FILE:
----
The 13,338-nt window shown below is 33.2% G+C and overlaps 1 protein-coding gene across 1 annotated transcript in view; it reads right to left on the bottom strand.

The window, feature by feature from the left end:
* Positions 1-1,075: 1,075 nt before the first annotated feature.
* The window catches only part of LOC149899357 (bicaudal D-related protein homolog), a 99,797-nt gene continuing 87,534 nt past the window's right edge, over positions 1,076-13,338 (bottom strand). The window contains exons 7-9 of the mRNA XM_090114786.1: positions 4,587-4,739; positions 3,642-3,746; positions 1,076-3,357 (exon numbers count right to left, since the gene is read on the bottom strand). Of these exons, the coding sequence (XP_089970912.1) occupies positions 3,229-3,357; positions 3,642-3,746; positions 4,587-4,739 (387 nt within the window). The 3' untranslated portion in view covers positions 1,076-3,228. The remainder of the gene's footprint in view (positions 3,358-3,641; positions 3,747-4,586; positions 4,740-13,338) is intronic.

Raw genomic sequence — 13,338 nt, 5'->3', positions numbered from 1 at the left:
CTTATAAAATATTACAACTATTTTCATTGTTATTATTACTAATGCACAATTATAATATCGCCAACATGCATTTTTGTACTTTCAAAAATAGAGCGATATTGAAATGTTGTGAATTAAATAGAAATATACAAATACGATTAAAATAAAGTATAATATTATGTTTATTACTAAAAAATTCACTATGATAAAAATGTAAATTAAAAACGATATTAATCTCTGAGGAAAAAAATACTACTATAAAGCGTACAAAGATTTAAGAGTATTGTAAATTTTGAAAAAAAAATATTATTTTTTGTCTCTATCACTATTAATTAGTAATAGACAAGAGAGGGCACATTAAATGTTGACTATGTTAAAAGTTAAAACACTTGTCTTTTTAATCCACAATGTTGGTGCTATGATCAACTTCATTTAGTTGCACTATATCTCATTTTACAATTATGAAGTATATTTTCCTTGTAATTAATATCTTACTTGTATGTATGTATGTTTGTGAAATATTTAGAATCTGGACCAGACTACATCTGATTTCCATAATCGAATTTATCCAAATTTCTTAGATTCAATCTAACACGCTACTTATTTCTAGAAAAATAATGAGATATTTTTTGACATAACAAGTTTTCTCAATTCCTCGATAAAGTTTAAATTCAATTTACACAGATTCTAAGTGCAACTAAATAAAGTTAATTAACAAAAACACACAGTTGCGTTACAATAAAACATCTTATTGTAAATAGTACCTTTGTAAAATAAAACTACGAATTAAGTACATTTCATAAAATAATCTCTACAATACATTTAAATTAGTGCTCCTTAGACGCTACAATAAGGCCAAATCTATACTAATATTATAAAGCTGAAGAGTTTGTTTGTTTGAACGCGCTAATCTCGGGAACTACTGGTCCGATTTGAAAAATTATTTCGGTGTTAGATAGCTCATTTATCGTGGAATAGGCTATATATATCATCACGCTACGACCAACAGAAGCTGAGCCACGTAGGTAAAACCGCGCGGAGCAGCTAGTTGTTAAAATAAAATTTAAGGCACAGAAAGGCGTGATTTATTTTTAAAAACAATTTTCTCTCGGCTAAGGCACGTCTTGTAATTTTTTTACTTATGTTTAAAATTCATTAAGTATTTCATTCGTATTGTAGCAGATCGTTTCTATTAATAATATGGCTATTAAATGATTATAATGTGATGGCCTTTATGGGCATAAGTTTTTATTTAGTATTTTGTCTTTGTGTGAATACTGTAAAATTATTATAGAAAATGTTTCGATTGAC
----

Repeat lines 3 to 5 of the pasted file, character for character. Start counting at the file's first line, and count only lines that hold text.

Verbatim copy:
* Positions 1-1,075: 1,075 nt before the first annotated feature.
* The window catches only part of LOC149899357 (bicaudal D-related protein homolog), a 99,797-nt gene continuing 87,534 nt past the window's right edge, over positions 1,076-13,338 (bottom strand). The window contains exons 7-9 of the mRNA XM_090114786.1: positions 4,587-4,739; positions 3,642-3,746; positions 1,076-3,357 (exon numbers count right to left, since the gene is read on the bottom strand). Of these exons, the coding sequence (XP_089970912.1) occupies positions 3,229-3,357; positions 3,642-3,746; positions 4,587-4,739 (387 nt within the window). The 3' untranslated portion in view covers positions 1,076-3,228. The remainder of the gene's footprint in view (positions 3,358-3,641; positions 3,747-4,586; positions 4,740-13,338) is intronic.

Raw genomic sequence — 13,338 nt, 5'->3', positions numbered from 1 at the left: